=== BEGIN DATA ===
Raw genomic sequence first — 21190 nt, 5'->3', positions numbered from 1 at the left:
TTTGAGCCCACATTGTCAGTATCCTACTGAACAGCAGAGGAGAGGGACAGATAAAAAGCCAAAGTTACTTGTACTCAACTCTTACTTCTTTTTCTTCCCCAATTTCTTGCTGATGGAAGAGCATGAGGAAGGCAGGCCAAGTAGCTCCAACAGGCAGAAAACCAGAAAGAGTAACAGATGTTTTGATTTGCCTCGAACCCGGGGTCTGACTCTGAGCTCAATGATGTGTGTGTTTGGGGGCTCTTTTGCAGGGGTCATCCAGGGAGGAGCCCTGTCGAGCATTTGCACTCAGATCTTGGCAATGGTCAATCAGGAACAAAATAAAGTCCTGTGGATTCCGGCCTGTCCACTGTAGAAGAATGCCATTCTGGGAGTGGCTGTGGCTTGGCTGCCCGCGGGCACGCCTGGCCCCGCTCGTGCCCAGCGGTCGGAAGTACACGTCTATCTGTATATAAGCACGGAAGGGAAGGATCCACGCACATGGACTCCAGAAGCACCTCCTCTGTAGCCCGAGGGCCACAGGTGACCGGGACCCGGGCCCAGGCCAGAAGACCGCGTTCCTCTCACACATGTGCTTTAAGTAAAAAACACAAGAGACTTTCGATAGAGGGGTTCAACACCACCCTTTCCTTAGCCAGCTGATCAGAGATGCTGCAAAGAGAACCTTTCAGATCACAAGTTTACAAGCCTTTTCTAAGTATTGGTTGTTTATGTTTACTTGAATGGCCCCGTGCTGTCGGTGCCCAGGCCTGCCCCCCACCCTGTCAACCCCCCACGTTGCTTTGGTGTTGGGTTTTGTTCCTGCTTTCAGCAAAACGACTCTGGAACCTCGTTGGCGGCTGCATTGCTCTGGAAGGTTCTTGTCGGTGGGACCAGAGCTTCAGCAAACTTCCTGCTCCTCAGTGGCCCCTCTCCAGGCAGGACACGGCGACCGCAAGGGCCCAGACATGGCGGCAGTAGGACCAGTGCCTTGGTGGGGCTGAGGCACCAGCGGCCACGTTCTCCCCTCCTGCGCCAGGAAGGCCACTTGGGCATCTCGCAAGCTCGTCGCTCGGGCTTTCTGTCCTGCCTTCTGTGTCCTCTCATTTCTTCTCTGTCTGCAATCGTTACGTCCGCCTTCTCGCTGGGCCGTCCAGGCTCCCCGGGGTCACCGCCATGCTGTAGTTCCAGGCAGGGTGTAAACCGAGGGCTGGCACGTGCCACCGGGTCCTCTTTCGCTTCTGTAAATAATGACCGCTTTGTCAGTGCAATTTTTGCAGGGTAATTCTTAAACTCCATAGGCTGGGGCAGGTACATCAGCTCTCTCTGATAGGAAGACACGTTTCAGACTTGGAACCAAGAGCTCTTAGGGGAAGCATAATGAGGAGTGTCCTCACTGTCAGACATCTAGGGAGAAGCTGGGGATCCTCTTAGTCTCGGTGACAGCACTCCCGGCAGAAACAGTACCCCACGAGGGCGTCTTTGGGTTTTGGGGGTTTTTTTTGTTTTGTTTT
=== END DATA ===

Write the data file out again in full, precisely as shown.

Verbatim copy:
Raw genomic sequence first — 21190 nt, 5'->3', positions numbered from 1 at the left:
TTTGAGCCCACATTGTCAGTATCCTACTGAACAGCAGAGGAGAGGGACAGATAAAAAGCCAAAGTTACTTGTACTCAACTCTTACTTCTTTTTCTTCCCCAATTTCTTGCTGATGGAAGAGCATGAGGAAGGCAGGCCAAGTAGCTCCAACAGGCAGAAAACCAGAAAGAGTAACAGATGTTTTGATTTGCCTCGAACCCGGGGTCTGACTCTGAGCTCAATGATGTGTGTGTTTGGGGGCTCTTTTGCAGGGGTCATCCAGGGAGGAGCCCTGTCGAGCATTTGCACTCAGATCTTGGCAATGGTCAATCAGGAACAAAATAAAGTCCTGTGGATTCCGGCCTGTCCACTGTAGAAGAATGCCATTCTGGGAGTGGCTGTGGCTTGGCTGCCCGCGGGCACGCCTGGCCCCGCTCGTGCCCAGCGGTCGGAAGTACACGTCTATCTGTATATAAGCACGGAAGGGAAGGATCCACGCACATGGACTCCAGAAGCACCTCCTCTGTAGCCCGAGGGCCACAGGTGACCGGGACCCGGGCCCAGGCCAGAAGACCGCGTTCCTCTCACACATGTGCTTTAAGTAAAAAACACAAGAGACTTTCGATAGAGGGGTTCAACACCACCCTTTCCTTAGCCAGCTGATCAGAGATGCTGCAAAGAGAACCTTTCAGATCACAAGTTTACAAGCCTTTTCTAAGTATTGGTTGTTTATGTTTACTTGAATGGCCCCGTGCTGTCGGTGCCCAGGCCTGCCCCCCACCCTGTCAACCCCCCACGTTGCTTTGGTGTTGGGTTTTGTTCCTGCTTTCAGCAAAACGACTCTGGAACCTCGTTGGCGGCTGCATTGCTCTGGAAGGTTCTTGTCGGTGGGACCAGAGCTTCAGCAAACTTCCTGCTCCTCAGTGGCCCCTCTCCAGGCAGGACACGGCGACCGCAAGGGCCCAGACATGGCGGCAGTAGGACCAGTGCCTTGGTGGGGCTGAGGCACCAGCGGCCACGTTCTCCCCTCCTGCGCCAGGAAGGCCACTTGGGCATCTCGCAAGCTCGTCGCTCGGGCTTTCTGTCCTGCCTTCTGTGTCCTCTCATTTCTTCTCTGTCTGCAATCGTTACGTCCGCCTTCTCGCTGGGCCGTCCAGGCTCCCCGGGGTCACCGCCATGCTGTAGTTCCAGGCAGGGTGTAAACCGAGGGCTGGCACGTGCCACCGGGTCCTCTTTCGCTTCTGTAAATAATGACCGCTTTGTCAGTGCAATTTTTGCAGGGTAATTCTTAAACTCCATAGGCTGGGGCAGGTACATCAGCTCTCTCTGATAGGAAGACACGTTTCAGACTTGGAACCAAGAGCTCTTAGGGGAAGCATAATGAGGAGTGTCCTCACTGTCAGACATCTAGGGAGAAGCTGGGGATCCTCTTAGTCTCGGTGACAGCACTCCCGGCAGAAACAGTACCCCACGAGGGCGTCTTTGGGTTTTGGGGGTTTTTTTTGTTTTGTTTT